Although current guidelines do not call for routine HPV testing in patients with OPSCC, oncology consensus groups are moving in that direction, according to Westra.
“I’m currently working with the College of American Pathologists, and we hope to put out our recommendations within the next year or two,” said Westra. He recently published a review on the different modalities available for HPV testing and said the many options make it easy to accurately determine the HPV status of almost all OPSCC tumors.7Although some physicians test all head and neck cancers for HPV, Westra said the published data do not support this.No medical treatment is available for oral HPV. Many people manage to fight off HPV infection or clear the disease, but without being able to predict who those individuals are, prevention of oral HPV is essential for reducing the risk of OPSCC. Although studies have not specifically tested whether or not HVP vaccination prevents OPSCC, Chaturvedi said, “A recent analysis from the NCI-sponsored Costa Rica HPV Vaccine Trial indicated that current vaccines had high efficacy against the presence of HPV in the mouth 4 years after vaccination.”8
He added: “Because vaccination is currently done at younger ages (9 to 26 years), it will take several decades to observe declines in oropharyngeal cancer rates.”
Without clear data on how oral HPV is transmitted, physicians may struggle with how to advise their patients on how to prevent oral HVP infection.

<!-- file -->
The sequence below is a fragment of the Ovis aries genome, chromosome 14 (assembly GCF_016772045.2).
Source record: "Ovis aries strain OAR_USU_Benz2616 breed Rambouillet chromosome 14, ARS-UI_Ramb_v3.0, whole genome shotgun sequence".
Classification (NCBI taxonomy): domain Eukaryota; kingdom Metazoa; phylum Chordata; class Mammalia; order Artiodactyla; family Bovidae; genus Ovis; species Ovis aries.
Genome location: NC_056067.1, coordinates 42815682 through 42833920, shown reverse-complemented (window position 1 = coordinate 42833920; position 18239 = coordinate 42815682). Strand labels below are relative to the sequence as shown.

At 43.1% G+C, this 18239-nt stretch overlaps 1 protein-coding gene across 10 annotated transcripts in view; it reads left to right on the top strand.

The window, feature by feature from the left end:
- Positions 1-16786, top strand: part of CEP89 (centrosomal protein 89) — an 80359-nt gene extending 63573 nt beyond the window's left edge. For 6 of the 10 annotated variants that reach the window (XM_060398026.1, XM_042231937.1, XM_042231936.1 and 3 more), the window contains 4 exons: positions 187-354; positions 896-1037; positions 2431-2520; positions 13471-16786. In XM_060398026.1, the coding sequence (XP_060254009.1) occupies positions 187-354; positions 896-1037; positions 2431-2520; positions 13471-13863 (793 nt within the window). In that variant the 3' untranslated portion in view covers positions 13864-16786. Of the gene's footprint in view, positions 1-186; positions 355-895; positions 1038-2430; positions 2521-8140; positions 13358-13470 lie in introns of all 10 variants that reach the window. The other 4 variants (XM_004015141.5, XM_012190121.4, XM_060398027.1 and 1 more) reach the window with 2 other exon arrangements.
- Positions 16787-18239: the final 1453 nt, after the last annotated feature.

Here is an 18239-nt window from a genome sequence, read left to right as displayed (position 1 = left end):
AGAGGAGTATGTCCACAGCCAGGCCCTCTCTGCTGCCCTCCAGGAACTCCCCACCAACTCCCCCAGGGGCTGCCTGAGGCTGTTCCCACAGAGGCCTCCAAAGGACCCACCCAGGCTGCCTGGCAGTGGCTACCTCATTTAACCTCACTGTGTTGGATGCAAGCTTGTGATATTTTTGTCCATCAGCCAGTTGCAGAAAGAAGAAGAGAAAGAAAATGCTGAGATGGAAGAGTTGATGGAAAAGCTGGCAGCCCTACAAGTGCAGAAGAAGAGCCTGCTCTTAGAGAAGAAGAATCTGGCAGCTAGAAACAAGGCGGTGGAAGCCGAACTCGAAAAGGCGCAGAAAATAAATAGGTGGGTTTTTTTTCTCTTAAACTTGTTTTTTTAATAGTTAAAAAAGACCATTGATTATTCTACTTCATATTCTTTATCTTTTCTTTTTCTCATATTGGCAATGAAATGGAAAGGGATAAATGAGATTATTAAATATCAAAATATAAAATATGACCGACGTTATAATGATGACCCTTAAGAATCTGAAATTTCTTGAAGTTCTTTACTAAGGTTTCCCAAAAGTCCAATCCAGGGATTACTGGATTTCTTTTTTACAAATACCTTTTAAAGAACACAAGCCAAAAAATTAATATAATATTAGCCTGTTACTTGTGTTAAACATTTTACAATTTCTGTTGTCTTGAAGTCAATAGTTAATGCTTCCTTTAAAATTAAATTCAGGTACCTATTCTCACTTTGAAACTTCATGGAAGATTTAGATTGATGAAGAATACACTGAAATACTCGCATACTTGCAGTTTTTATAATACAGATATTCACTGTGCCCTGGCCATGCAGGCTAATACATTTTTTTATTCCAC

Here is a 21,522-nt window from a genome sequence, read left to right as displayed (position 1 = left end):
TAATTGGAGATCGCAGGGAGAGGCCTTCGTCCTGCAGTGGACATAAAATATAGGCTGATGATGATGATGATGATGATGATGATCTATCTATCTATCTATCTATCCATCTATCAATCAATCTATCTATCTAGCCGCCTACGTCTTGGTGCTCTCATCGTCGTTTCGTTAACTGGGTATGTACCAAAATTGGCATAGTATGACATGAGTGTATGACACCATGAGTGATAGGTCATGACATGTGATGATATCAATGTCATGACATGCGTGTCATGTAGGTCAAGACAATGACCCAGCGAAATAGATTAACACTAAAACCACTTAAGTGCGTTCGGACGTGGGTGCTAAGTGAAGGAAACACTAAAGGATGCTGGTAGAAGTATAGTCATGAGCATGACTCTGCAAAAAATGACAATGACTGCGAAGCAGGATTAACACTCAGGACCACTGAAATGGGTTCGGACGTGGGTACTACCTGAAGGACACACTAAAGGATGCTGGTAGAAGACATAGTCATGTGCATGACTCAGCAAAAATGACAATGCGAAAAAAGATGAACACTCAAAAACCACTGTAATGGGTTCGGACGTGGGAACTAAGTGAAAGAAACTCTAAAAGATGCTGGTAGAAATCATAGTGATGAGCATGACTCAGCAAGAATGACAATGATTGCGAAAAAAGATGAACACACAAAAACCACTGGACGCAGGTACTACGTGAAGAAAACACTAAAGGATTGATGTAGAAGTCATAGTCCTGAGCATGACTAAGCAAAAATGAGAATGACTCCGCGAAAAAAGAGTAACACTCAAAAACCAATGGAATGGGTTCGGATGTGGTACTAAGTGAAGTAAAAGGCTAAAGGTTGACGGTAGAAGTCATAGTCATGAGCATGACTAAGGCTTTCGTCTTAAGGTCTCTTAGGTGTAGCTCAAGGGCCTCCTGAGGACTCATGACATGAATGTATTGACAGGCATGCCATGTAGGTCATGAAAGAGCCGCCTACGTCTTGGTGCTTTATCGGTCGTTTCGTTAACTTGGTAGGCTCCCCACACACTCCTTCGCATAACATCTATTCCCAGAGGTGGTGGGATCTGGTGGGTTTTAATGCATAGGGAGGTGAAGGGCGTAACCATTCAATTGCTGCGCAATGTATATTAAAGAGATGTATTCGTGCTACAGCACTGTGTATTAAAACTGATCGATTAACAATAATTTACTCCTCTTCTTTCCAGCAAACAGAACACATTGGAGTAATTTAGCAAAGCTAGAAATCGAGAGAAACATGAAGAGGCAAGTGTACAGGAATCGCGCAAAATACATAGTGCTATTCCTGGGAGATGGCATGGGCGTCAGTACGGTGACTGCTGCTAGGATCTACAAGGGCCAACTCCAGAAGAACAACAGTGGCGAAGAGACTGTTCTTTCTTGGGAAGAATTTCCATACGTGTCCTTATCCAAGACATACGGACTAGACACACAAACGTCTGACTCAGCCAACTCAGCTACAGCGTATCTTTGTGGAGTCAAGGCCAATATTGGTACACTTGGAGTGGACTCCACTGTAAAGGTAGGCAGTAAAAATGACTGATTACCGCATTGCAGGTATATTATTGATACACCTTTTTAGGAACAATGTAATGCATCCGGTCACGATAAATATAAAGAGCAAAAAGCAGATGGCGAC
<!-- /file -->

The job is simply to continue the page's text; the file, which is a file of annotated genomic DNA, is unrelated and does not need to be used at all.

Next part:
“For other sexually transmitted infections transmitted through oral sex, such as oral gonorrhea, use of condoms or other barrier methods has been shown to reduce transmission,” said Gillison.
Gillison and others have identified smoking as a risk factor for oral HPV, which offers patients another reason to quit. She said it is not clear whether smoking increases the risk of HPV-positive OPSCC but that, “preliminary studies suggest smoking mediates the effect of oral HPV infection by promoting persistence of the infection.”
What this means, said Gillison, is that, “If a person has acquired an oral HPV infection through sexual behavior and they also happen to smoke, their immune system may not clear the infection as effectively as someone who does not smoke.”
Several clinical trials in patients with HPV-positive OPSCC are ongoing, and results are expected to be available in the next few years. Oncologists looking for treatment alternatives for their patients with HPV-positive oral cancer can search for an open trial at ClinicalTrials.gov.